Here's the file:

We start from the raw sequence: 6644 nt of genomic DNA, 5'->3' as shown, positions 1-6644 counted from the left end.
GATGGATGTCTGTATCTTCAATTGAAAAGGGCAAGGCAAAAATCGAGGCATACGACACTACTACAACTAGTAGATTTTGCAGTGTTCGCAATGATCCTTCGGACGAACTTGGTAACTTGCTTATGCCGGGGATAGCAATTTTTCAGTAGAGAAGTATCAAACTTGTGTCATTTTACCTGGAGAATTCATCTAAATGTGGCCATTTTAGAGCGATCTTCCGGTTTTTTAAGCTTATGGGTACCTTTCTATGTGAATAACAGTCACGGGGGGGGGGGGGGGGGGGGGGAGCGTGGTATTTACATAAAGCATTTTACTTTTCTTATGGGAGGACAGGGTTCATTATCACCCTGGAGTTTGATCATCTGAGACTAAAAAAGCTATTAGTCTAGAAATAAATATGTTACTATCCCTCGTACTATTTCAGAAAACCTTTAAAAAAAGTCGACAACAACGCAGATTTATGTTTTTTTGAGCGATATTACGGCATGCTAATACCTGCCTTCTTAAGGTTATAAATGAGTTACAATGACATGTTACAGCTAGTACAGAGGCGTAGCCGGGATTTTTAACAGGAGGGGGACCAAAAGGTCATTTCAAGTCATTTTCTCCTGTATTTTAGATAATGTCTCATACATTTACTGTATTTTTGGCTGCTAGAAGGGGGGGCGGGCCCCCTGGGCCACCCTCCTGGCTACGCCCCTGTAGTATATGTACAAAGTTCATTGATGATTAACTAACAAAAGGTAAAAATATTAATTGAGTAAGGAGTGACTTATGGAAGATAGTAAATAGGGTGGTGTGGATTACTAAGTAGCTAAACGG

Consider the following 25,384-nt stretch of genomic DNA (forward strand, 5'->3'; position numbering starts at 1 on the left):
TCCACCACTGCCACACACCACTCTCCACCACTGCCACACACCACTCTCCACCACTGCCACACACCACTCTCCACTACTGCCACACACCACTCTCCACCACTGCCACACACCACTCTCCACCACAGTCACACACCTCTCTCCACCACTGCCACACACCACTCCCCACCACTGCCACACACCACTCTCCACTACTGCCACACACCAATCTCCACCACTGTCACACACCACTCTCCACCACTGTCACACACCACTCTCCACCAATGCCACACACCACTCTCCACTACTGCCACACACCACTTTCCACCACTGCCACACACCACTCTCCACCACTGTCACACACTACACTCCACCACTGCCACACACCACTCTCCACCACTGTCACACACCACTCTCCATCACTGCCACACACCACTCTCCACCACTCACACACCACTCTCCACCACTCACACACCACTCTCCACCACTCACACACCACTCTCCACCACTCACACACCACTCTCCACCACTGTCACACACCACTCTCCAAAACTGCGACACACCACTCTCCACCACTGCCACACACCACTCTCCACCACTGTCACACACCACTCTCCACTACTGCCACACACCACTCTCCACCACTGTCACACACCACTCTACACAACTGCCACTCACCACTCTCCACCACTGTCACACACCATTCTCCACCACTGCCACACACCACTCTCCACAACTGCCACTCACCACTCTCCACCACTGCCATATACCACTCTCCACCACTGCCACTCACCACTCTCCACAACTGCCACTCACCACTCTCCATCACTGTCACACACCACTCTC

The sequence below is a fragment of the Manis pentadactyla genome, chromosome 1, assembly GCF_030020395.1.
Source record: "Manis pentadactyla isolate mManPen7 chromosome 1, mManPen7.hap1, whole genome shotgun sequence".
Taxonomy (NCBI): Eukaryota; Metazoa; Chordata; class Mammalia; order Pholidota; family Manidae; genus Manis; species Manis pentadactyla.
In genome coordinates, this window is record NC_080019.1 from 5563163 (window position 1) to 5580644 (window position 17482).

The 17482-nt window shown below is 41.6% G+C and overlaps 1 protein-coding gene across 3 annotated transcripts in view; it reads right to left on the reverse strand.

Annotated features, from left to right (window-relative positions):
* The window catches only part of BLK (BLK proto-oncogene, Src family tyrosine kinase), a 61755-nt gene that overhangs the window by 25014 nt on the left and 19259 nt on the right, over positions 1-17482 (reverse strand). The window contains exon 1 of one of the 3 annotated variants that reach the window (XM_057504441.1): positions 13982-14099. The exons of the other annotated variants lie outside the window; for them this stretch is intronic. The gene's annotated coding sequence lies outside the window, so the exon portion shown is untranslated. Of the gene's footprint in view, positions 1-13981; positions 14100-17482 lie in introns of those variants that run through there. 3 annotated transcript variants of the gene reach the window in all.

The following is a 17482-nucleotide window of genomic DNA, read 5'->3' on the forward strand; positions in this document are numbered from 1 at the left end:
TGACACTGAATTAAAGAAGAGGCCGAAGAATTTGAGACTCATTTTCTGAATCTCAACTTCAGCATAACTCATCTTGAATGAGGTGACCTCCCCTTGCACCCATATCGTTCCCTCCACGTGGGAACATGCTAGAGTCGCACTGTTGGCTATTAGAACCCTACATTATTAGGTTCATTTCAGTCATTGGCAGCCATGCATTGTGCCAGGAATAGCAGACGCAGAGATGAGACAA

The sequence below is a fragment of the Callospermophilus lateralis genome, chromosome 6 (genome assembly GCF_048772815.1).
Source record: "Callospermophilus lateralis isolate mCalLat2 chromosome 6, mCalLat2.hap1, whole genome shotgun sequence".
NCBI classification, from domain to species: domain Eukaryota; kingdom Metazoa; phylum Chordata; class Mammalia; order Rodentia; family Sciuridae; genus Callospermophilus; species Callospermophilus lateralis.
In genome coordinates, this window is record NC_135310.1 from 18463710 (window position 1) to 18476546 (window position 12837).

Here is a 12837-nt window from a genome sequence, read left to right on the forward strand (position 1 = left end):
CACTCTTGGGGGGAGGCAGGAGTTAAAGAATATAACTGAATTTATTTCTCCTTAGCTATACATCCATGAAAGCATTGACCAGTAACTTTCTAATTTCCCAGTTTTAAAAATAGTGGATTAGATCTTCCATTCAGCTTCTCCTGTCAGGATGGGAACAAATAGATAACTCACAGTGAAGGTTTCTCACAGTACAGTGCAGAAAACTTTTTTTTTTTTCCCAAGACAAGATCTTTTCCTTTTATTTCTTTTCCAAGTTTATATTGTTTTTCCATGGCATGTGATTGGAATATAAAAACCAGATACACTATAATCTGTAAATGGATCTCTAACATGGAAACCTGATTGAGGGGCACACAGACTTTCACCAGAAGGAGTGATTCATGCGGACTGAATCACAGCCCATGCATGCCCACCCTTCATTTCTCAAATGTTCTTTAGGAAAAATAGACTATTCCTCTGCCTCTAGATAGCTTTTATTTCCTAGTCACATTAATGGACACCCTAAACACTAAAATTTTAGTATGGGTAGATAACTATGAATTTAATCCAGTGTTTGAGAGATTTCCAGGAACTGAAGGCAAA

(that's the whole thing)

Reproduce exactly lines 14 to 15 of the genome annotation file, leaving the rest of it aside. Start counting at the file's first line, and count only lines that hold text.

The sequence below is a fragment of the Callospermophilus lateralis genome, chromosome 6 (genome assembly GCF_048772815.1).
Source record: "Callospermophilus lateralis isolate mCalLat2 chromosome 6, mCalLat2.hap1, whole genome shotgun sequence".